Now 22 LOP Spring 2013 In Focus

Chloe acting assists during the necropsy of a baby seal, who died for unknown reasons. Photos this page courtesy Dawson family

The girls say they learned so much from articulating Hope that they went on to assemble a baby seal skeleton, which also is on display at the science center. “I had the chance to be a surgical assistant on the necropsy of a baby seal who died for unknown reasons,” Chloe said, adding what she had learned – that people should stay away from baby seals and keep dogs away because if the mother gets scared, she can’t return to feed and care for the baby. It’s not just whales and seals and salmon the girls have been putting together, dissecting and counting. Eliza also took lessons at the Northwest Maritime Center in Port Townsend, then started teaching sailing when she was 12. Both girls have been on the Port Townsend High School sailing team and Eliza sails singlehanded in a Laser. Last year Eliza won a district championship and went on to


Can you hear the quiet?

Eliza Dawson first took lessons at the Northwest Maritime Center, then volunteered to teach sailing and now is a paid sailing instructor. She competed with top sailors in the nation at the ISSA Singlehanded Youth Sailing Championship in 2012.  Photo courtesy  Dawson family

compete with top sailors in the nation at the ISSA Singlehanded Youth Sailing Championship. She’s now a paid sailing instructor at the maritime center. “We have a perfect place to get out on the water,” says Eliza. “I love the feeling of moving fast in a boat and it’s beautiful, too.” Eliza also has volunteered to pull buoys out on the coast off LaPush with the National Oceanic and Atmospheric Administration and she’s mapped eelgrass beds as part of an environmental survey for where to site shellfish farms. Both girls envision their volunteering work and study of the ocean around them will lead to some sort of career in science. Eliza is interested in mapping and the ocean. Chloe worries about plastics and ocean acidification. Chloe remembers those days, when she was younger, when she watched the salmon spawn in Chimacum Creek. Center: Suree Chommuang, Owner and chef, with Rooney Linnane (sister) & Nick Suwan (server) “It’s magical to walk near a stream and hear the sudden splash “Dine with us here at Galare Thai and travel to my hometown of Chiang Mai of salmon and see them return to without ever having to leave the country.” spawn,” says Chloe. “It feels good to Suree Chommuang help a species survive and thrive,” Proprietor and Chef adds Eliza. “We do all this because it’s fun Catering • Parties • Gift Certificates and it’s a great way to learn. It’s also a way to help do our part to 120 West Bell St. • Sequim work toward a cleaner ocean.” 360-683-8069 And perhaps their efforts will Mon.-Sat. • Lunch 11-3 • Dinner 4-9 help keep those tide pools of the www.galarethai.com future clean for children of the future to enjoy.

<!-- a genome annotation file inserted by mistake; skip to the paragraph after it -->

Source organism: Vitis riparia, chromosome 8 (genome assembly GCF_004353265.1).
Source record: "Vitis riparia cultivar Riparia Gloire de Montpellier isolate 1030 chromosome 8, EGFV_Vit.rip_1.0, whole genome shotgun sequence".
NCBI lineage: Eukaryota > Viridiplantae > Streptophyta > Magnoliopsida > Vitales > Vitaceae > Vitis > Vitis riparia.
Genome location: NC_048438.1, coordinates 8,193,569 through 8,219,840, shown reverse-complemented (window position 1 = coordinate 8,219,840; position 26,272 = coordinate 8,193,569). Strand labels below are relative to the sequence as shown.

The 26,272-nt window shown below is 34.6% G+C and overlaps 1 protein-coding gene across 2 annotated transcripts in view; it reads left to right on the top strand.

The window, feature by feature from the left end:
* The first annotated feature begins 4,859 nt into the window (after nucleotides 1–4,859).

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Sequim, WA 98382 Spring 2013 LOP 23


English language learners succeeding Story by Chris Cook

S

ons and daughters of migrant, mostly Spanish-speaking, Forks-area families are fulfilling the hopes and dreams of their parents who crossed the border to seek a better life. Washington state migrant education programs run through the Quillayute Valley School District (QVSD) provide a foundation for transitioning students from entering local public schools with no or limited English language skills to various levels of fluency. Such students are termed English Language Learners (ELL) in education lingo.

24 LOP Spring 2013 In Focus

The programs are required by state law. The school district is finding the key to success for the migrant students through a staff dedicated to the task working across grade levels K-12, the solid cooperation of parents of migrant students who are termed English Language Learners and the support of the local Hispanic community, as well as opportunities for the mostly Spanish-speaking students to plug into school life through athletics and student organizations. Diana Reaume, the QVSD superintendent, says the public schools in Forks have found “incredible